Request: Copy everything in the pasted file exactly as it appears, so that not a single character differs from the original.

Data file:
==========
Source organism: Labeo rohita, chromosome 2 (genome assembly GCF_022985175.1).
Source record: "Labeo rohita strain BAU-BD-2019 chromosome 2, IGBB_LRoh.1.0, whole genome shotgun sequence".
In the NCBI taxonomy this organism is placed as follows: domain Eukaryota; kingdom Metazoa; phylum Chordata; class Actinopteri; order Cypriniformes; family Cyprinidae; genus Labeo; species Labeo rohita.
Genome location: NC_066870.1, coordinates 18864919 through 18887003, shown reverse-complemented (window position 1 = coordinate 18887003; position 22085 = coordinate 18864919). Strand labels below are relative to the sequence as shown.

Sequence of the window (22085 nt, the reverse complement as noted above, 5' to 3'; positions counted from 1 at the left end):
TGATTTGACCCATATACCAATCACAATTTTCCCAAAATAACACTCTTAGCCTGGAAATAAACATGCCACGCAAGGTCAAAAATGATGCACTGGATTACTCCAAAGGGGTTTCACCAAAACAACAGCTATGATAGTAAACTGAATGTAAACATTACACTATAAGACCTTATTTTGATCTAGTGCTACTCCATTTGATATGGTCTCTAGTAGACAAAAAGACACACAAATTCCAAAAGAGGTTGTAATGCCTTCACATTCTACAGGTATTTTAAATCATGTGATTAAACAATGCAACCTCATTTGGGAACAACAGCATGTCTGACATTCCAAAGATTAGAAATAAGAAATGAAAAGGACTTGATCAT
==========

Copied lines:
Source organism: Labeo rohita, chromosome 2 (genome assembly GCF_022985175.1).
Source record: "Labeo rohita strain BAU-BD-2019 chromosome 2, IGBB_LRoh.1.0, whole genome shotgun sequence".
In the NCBI taxonomy this organism is placed as follows: domain Eukaryota; kingdom Metazoa; phylum Chordata; class Actinopteri; order Cypriniformes; family Cyprinidae; genus Labeo; species Labeo rohita.
Genome location: NC_066870.1, coordinates 18864919 through 18887003, shown reverse-complemented (window position 1 = coordinate 18887003; position 22085 = coordinate 18864919). Strand labels below are relative to the sequence as shown.

Sequence of the window (22085 nt, the reverse complement as noted above, 5' to 3'; positions counted from 1 at the left end):
TGATTTGACCCATATACCAATCACAATTTTCCCAAAATAACACTCTTAGCCTGGAAATAAACATGCCACGCAAGGTCAAAAATGATGCACTGGATTACTCCAAAGGGGTTTCACCAAAACAACAGCTATGATAGTAAACTGAATGTAAACATTACACTATAAGACCTTATTTTGATCTAGTGCTACTCCATTTGATATGGTCTCTAGTAGACAAAAAGACACACAAATTCCAAAAGAGGTTGTAATGCCTTCACATTCTACAGGTATTTTAAATCATGTGATTAAACAATGCAACCTCATTTGGGAACAACAGCATGTCTGACATTCCAAAGATTAGAAATAAGAAATGAAAAGGACTTGATCAT